By Water Initiatives Odisha


Sambalpur,  : In 2006, Odisha’s leading water and environment watchdog Water Inititaives Odisha (WIO) had warned that many parts of Odisha are already showing symptoms of desertification. The state is ‘developing’ from a drought prone to desert prone region. Desertification is a process of productivity loss of lands. When severe, it leads to permanent damages to land.

By analysing government statistics, WIO had said in 2006 that “In just 13 years, severely degraded land in the state had increased by 136 percent, barren land had increased by 69 percent and land converted to non-agricultural uses had increased by 34 percent. In 1991-92, about 10 percent of total geographical area of the state was unfit for agriculture, forest and tree cover excluded. In 2004-05, such spread increased to nearly 17.5 percent of total area of the state,” informed Ranjan Panda, Convenor of WIO. “Based on the rate of degradation we had then predicted that Odisha would go totally barren in about 150 years,” said Panda further.

“As the state is facing worst ever heat and water crisis, we wanted to add up to our 2006 analysis and do some more calculations based on government statistics. We are shocked to find that the state will turn barren even much faster, if urgent measures are not taken to arrest desertification,” warned Panda in a press release issued on occasion of Earth Day 2016 falling on 22nd April.

“Between 2005 and 2015, in ten years time, the barren and fallow land of the state have increased further by almost 50000 hectares to reach at 1753000 hectares.

Adding the ‘culturable wastelands,’ that is at 375000 hectares, the degraded land of the state reaches to about 22 per cent of total georgraphical area. Then, the state has lost about 5 per cent forests in forest lands and 1 per cent tree cover in plantation areas during the last decade. This adds up the land degradation rate to 28 per cent of total geographical area.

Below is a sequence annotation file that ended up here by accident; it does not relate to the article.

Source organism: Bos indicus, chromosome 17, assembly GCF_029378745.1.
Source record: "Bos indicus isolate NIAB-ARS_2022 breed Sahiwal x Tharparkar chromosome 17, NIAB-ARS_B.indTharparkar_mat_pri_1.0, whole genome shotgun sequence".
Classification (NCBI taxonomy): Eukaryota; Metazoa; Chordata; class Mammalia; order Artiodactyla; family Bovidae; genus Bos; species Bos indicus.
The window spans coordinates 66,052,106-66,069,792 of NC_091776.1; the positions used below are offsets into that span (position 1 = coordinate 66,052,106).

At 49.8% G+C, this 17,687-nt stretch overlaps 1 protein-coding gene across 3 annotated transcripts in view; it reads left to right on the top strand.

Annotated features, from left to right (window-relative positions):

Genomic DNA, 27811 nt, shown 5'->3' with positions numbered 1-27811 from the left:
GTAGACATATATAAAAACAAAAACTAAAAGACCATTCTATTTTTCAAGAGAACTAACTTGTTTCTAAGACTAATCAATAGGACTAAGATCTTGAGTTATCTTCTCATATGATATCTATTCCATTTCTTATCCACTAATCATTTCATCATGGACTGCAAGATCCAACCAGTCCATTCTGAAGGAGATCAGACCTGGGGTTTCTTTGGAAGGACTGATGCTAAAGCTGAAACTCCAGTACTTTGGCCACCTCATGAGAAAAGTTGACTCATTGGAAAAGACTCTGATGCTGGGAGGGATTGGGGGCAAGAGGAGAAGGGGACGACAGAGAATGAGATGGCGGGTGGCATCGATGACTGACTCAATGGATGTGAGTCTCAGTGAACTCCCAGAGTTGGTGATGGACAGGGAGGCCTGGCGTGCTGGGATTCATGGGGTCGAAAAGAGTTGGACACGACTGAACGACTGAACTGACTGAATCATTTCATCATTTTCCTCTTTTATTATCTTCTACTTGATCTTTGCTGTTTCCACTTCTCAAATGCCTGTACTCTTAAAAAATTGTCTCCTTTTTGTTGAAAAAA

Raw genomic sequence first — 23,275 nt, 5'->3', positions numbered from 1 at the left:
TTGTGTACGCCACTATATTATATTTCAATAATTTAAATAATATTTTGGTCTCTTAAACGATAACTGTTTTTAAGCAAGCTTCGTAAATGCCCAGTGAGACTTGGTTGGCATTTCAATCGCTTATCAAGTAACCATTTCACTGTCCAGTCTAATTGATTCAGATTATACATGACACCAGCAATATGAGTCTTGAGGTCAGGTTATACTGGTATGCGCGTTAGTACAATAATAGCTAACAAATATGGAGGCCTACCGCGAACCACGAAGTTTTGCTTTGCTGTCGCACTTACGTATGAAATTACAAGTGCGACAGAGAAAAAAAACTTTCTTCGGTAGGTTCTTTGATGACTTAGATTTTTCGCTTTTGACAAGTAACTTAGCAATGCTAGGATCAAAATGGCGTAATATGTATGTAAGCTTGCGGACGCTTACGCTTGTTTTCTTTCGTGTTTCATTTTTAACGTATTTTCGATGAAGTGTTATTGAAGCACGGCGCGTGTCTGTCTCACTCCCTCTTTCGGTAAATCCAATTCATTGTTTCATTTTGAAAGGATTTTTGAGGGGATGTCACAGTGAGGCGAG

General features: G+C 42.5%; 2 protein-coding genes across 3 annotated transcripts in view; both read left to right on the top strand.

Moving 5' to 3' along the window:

“During this decade, agricultural land given away for other purposes has increased by a whooping 299000 hectares. We have every reason to believe that all this agricultural land has gone to developmental activities that does not contribute to ecological restoration, and hence have added to heat woes either by degrading water resources or increasing concrete cover,” said Panda.

If we add the agricultural land taken away for other purposes, that also cause degradation of fertile lands, another about 1.92 per cent of land stand degraded, the total degraded land of the state adds up to almost 30 per cent of its geographical area. That means, during the last ten years, the state degraded at least 195000 hectares of its land per year on an average.

In this decade, the net sown area of the state has shrunk by as high as 243000 hectares indicating the reduction of water resources and increased eisodes of drought.

The state’s temperature is on an upward trend. Land degradation increases the devastating impacts of increased warming. It reduces the water retention capacity of the soil, making both surface water and ground water more scarce; and makes the land further vulnerable to erosion during rains and floods. All these factors increase the pace of desertification.

“This Earth Day, the state of Odisha must decide to mend its ways and drastically redisign development programmes that put emphasis on conservation of forests; rejuvination of rivers and water bodies; reduction of coal fired power plants; increase in alternative energy sources; and promotion of land,” urged Panda.

For further information, please contact:

Ranjan Panda

Convenor, Water Initiatives Odisha